It’s Christmastime again, and that means it’s time to go out looking for Christmas displays. And you can find plenty of displays on the west side of town, and scattered around both the Carson and Eagle Valleys, but if you don’t head out to the Johnson Lane area and see Wayne Kremer’s display, your Christmas just isn’t complete.
Wayne has not only put up lights, he’s put up snowflakes, dogs, little mini Christmas trees, and a 20-foot megatree. But then he took the next step and programmed the whole display so it’s choreographed to music, which he pumps out over his own radio transmitter. The whole system turns his yard (and part of his next-door neighbor’s) into one big stage, where a 20-minute show comprised of nearly ten songs plays out for anyone willing to brave the crowds.
Here’s a sample:
Last year I wrote about the display, but back then I didn’t know too much about it or how it worked. A few days later I found out that the display has its own website, www.nevadachristmas.com. And this year I have an exclusive interview with the guy responsible for it all, Wayne Kremer. He was good enough to answer a few questions about how the lights work and where he got the idea to do it all.
How did you get started? Where did you get the idea to do a synchronized light display, and when was the first year you put it up?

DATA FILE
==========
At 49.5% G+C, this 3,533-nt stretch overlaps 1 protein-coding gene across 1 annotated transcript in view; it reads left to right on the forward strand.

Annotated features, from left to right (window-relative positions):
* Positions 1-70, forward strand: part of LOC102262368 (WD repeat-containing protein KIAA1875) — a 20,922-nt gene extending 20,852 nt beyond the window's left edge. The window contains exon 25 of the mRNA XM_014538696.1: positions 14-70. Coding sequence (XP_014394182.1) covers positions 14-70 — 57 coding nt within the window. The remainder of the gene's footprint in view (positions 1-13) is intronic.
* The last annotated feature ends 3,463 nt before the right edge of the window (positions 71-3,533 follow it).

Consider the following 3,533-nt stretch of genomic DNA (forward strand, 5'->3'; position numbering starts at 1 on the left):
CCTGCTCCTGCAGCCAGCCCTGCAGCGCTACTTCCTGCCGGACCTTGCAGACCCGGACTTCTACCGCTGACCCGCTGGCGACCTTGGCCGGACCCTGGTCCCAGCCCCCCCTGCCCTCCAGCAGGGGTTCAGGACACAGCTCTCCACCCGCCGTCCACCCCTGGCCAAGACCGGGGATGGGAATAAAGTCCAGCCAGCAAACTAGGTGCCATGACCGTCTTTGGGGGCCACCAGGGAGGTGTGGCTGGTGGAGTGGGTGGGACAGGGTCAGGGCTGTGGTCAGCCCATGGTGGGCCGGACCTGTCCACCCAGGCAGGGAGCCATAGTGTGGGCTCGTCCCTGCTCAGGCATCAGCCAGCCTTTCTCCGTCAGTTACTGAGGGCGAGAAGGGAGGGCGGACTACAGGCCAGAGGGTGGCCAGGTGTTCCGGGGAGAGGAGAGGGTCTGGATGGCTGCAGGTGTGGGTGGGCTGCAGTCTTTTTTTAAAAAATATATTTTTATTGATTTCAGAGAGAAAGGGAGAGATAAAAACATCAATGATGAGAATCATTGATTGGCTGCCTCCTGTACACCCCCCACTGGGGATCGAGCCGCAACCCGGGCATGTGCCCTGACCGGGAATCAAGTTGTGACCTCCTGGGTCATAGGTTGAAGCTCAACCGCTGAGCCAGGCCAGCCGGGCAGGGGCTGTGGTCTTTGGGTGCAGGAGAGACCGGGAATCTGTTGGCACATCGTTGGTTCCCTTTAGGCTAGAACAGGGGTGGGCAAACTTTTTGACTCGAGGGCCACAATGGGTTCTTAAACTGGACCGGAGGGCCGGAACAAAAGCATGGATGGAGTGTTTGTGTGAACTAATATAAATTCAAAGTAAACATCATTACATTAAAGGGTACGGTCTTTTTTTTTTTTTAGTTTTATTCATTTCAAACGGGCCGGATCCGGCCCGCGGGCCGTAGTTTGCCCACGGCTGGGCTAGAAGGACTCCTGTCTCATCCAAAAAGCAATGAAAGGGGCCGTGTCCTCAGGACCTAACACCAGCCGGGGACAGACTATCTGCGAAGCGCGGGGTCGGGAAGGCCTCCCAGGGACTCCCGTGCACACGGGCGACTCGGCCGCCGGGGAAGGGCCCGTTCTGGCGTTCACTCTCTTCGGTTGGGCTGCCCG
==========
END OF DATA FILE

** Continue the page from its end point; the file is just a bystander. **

I started computerized Christmas lights back in 2002 when I discovered a website called Planet Christmas run by Chuck Smith. This website had details of how he made his display computerized. I was amazed and ordered a kit (called Dasher at the time) from a hobbyist on that website. When the kit arrived, I quickly threw it together and tried it out. It worked! Back then, I had nothing more than 4 small trees that danced around without any music. I don’t think anyone who came by and saw it was really amused…but I was.
The following year, I switched over to a new Christmas lighting control called “Light-o-rama“. Light-o-rama added new features (dimming, shimmer, and twinkle effects). I continue to use their products today. The following years, I added a little more…and a little more, until I am where I’m at now. By the way, many think my electric bill is super high, but in reality, it is normally only $50 or $60 more. The reason for the low electric bill is that all of the lights are not normally on at the same time.
How does it work?
Simply, it works by sequencing a song (an *.mp3) on a PC using the software from Light-o-rama. Sequencing is nothing more than telling certain lights (channels) to turn on or off at a particular point (events) in the song. Once sequencing is complete, the PC will send out signals to controllers that tell them to turn certain channels on, off, dim up, dim down, twinkle, or shimmer. The PC speaker output is connected to a legal quarter watt FM transmitter that broadcasts the music out.
How long does it take to set up and program the display?
Our display takes about 5 days to setup…just for putting everything out. Prior to putting everything out, I need to put these displays together and sequence the music. Each song takes about 7 to 8 hours to sequence. It takes so long because I am programming each channel (160 of them) down to the tenth of a second. So for a 3 minute song, I can have up to 1800 events…with each event able to turn on/off 160 channels. Major time sucker! I only have 7 songs that I sequenced, but this year, I added a bunch of voiceovers that needed to be sequenced as well. The good news is that I can use the prior years sequences and add to them each year without starting over.
What kind of response do you get from your neighbors? Especially the ones next door, since you have lights in their yard?